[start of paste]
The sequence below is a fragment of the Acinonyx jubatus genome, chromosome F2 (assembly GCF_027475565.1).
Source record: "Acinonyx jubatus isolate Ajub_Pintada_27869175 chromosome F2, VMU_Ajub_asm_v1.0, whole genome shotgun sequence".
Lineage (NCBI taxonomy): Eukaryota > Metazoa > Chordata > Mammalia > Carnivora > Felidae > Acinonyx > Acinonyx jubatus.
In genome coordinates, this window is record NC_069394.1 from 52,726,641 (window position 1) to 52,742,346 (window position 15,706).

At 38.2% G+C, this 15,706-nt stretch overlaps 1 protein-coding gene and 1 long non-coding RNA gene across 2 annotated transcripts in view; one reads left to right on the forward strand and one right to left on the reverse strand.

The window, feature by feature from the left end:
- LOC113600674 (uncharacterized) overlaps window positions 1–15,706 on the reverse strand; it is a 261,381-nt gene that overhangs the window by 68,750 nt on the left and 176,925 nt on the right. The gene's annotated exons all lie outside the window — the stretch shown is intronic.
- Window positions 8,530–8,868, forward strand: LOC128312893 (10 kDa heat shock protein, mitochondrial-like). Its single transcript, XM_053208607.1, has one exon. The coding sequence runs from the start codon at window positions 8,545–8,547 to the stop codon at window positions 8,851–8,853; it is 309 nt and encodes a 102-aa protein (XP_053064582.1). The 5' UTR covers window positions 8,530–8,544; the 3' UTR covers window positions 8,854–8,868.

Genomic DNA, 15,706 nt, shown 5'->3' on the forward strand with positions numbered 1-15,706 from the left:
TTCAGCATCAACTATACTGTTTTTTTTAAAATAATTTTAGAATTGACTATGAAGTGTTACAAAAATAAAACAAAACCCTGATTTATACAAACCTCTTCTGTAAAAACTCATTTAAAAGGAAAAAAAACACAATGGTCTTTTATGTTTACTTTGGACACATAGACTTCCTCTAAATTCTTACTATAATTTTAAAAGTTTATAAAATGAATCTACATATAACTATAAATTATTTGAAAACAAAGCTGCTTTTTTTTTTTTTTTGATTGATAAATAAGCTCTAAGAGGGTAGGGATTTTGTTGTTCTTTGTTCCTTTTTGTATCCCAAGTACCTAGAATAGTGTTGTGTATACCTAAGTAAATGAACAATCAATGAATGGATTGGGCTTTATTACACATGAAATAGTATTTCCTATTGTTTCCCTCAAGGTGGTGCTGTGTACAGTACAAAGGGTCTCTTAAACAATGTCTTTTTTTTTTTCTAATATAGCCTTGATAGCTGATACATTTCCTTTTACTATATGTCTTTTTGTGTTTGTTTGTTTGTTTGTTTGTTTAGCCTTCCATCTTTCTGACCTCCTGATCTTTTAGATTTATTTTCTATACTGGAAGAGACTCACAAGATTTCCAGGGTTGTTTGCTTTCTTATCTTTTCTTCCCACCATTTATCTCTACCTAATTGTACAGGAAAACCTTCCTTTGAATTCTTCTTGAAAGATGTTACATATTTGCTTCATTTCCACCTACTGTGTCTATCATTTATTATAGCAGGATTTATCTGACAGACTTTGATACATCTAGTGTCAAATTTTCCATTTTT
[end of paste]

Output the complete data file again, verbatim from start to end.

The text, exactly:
The sequence below is a fragment of the Acinonyx jubatus genome, chromosome F2 (assembly GCF_027475565.1).
Source record: "Acinonyx jubatus isolate Ajub_Pintada_27869175 chromosome F2, VMU_Ajub_asm_v1.0, whole genome shotgun sequence".
Lineage (NCBI taxonomy): Eukaryota > Metazoa > Chordata > Mammalia > Carnivora > Felidae > Acinonyx > Acinonyx jubatus.
In genome coordinates, this window is record NC_069394.1 from 52,726,641 (window position 1) to 52,742,346 (window position 15,706).

At 38.2% G+C, this 15,706-nt stretch overlaps 1 protein-coding gene and 1 long non-coding RNA gene across 2 annotated transcripts in view; one reads left to right on the forward strand and one right to left on the reverse strand.

The window, feature by feature from the left end:
- LOC113600674 (uncharacterized) overlaps window positions 1–15,706 on the reverse strand; it is a 261,381-nt gene that overhangs the window by 68,750 nt on the left and 176,925 nt on the right. The gene's annotated exons all lie outside the window — the stretch shown is intronic.
- Window positions 8,530–8,868, forward strand: LOC128312893 (10 kDa heat shock protein, mitochondrial-like). Its single transcript, XM_053208607.1, has one exon. The coding sequence runs from the start codon at window positions 8,545–8,547 to the stop codon at window positions 8,851–8,853; it is 309 nt and encodes a 102-aa protein (XP_053064582.1). The 5' UTR covers window positions 8,530–8,544; the 3' UTR covers window positions 8,854–8,868.

Genomic DNA, 15,706 nt, shown 5'->3' on the forward strand with positions numbered 1-15,706 from the left:
TTCAGCATCAACTATACTGTTTTTTTTAAAATAATTTTAGAATTGACTATGAAGTGTTACAAAAATAAAACAAAACCCTGATTTATACAAACCTCTTCTGTAAAAACTCATTTAAAAGGAAAAAAAACACAATGGTCTTTTATGTTTACTTTGGACACATAGACTTCCTCTAAATTCTTACTATAATTTTAAAAGTTTATAAAATGAATCTACATATAACTATAAATTATTTGAAAACAAAGCTGCTTTTTTTTTTTTTTTGATTGATAAATAAGCTCTAAGAGGGTAGGGATTTTGTTGTTCTTTGTTCCTTTTTGTATCCCAAGTACCTAGAATAGTGTTGTGTATACCTAAGTAAATGAACAATCAATGAATGGATTGGGCTTTATTACACATGAAATAGTATTTCCTATTGTTTCCCTCAAGGTGGTGCTGTGTACAGTACAAAGGGTCTCTTAAACAATGTCTTTTTTTTTTTCTAATATAGCCTTGATAGCTGATACATTTCCTTTTACTATATGTCTTTTTGTGTTTGTTTGTTTGTTTGTTTGTTTAGCCTTCCATCTTTCTGACCTCCTGATCTTTTAGATTTATTTTCTATACTGGAAGAGACTCACAAGATTTCCAGGGTTGTTTGCTTTCTTATCTTTTCTTCCCACCATTTATCTCTACCTAATTGTACAGGAAAACCTTCCTTTGAATTCTTCTTGAAAGATGTTACATATTTGCTTCATTTCCACCTACTGTGTCTATCATTTATTATAGCAGGATTTATCTGACAGACTTTGATACATCTAGTGTCAAATTTTCCATTTTT